I started taking photographs in my native Alsace, France, when I was around 14. It’s also around this time that I started to be interested in traveling. My dream was then to become a photographer, and travel around the world. It is as such that I arrived in Japan at the end of the 70’s. And then I met the one who became my wife, and I stayed in Japan for some 30 years, but not as a photographer. But it’s there that I restarted photography, after a lapse of almost 20 years, directly into the new digital world.
I never stopped traveling around the world, even if I probably spent more time in Asia than around the other continents. I’m always looking for something new, new encounters, something else somewhere else, and I’m always ready to leave for my next destination. I enjoy sharing these contacts, describing these encounters, and from the start, it’s with pictures more than with words that I can communicate better.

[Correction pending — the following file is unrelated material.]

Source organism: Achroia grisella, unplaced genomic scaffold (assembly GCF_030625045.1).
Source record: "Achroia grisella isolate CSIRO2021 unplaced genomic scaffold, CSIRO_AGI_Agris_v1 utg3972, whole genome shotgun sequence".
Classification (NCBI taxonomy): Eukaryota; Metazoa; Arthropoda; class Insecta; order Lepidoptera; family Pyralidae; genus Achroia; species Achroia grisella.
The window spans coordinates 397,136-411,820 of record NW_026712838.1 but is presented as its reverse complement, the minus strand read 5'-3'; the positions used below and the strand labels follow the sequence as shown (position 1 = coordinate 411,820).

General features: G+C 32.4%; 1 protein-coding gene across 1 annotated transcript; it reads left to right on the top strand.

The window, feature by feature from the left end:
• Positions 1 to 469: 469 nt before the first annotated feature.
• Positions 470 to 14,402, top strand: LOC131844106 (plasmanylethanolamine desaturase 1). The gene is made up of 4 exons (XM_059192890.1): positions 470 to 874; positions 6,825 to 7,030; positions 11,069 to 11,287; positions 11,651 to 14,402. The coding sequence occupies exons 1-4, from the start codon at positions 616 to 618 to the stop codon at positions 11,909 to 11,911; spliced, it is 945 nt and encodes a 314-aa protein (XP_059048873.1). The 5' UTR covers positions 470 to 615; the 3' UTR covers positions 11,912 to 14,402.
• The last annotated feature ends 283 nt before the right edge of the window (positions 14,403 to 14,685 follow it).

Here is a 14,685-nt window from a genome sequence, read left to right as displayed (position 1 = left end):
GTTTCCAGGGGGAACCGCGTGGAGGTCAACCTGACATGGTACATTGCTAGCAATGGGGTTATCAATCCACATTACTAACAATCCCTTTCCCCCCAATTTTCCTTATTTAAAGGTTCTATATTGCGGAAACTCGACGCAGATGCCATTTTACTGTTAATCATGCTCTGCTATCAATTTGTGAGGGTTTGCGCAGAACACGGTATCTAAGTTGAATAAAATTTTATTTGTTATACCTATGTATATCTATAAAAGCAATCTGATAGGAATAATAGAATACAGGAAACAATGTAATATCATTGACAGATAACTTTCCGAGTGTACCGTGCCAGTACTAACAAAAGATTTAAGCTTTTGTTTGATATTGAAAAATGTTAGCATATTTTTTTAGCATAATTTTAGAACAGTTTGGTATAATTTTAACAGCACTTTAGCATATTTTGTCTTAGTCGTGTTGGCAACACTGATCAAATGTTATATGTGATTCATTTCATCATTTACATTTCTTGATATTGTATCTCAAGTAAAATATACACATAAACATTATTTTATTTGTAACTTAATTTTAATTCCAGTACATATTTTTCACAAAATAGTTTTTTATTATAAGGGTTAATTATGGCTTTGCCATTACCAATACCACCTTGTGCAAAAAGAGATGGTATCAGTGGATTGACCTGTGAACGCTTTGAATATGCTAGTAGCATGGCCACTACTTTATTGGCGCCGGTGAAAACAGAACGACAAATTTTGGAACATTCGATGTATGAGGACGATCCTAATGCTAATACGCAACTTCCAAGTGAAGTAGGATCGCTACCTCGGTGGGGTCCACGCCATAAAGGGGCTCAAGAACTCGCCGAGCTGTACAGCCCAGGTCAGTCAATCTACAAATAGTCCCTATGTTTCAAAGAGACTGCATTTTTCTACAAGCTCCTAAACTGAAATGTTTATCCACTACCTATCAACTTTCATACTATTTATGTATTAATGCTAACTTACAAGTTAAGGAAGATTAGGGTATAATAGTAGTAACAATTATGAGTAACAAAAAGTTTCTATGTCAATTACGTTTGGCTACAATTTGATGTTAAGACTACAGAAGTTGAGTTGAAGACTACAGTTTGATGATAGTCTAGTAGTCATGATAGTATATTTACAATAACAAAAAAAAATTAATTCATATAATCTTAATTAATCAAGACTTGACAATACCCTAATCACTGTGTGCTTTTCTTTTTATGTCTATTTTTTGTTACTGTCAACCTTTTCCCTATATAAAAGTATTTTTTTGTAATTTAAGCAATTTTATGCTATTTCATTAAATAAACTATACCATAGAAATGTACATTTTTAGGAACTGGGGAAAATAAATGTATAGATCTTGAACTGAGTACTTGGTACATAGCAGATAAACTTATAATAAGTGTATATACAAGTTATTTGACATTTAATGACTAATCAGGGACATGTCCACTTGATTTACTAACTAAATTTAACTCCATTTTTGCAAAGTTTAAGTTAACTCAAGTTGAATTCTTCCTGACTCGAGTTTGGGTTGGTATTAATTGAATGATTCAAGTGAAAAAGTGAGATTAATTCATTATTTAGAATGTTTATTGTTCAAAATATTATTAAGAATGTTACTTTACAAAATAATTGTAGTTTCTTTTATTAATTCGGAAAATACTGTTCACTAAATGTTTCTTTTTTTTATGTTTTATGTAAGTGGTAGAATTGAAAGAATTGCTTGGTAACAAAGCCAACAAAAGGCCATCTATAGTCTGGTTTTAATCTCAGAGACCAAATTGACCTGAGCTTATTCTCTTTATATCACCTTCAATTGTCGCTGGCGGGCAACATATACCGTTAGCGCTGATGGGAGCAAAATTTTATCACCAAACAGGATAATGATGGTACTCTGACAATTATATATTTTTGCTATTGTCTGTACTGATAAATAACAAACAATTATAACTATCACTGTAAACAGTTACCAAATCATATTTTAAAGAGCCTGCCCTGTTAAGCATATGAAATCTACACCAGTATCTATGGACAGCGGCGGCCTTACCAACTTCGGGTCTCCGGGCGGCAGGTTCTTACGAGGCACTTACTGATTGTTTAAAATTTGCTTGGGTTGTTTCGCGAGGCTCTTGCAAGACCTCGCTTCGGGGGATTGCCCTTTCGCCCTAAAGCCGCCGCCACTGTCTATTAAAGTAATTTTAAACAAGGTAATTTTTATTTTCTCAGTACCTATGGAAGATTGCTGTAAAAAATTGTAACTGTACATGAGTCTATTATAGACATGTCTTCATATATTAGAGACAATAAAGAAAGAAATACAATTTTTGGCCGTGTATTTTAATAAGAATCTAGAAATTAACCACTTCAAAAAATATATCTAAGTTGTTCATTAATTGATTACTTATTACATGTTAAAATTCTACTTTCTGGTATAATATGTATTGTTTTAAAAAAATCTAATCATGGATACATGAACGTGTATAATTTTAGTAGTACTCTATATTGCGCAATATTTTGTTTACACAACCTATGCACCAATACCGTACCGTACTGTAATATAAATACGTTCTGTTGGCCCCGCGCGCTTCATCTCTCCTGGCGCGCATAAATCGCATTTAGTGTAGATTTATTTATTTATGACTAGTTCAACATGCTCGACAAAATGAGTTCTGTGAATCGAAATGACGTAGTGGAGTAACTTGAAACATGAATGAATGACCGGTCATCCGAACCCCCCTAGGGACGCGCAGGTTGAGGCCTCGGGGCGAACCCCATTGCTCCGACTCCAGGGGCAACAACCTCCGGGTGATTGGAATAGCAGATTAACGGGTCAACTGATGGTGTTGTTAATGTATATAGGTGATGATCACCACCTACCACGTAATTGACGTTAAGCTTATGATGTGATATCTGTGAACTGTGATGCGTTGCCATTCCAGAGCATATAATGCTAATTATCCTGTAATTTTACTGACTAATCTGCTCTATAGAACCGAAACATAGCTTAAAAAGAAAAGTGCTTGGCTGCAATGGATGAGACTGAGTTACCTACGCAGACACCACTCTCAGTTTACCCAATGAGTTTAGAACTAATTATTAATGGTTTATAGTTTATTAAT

It’s the cultural side, the human aspect that interest me most. It’s meeting other people, within their cultural environment, that attracts me. And it’s these exchanges, these others that I like to meet, to take photographs of, and tell others about with images.
As it’s always been the human element that was the main focus of my photographs, Kyoto has been a real challenge for me. Indeed, I often felt I had to try my best to take photos without anyone within the frame, and concentrate on other elements, the temple or the garden, or the scenery, and always the nature. This has allowed me to discover a new side of these places or these events, a new dimension. Kyoto is any photographer’s paradise and I am enjoying it very much!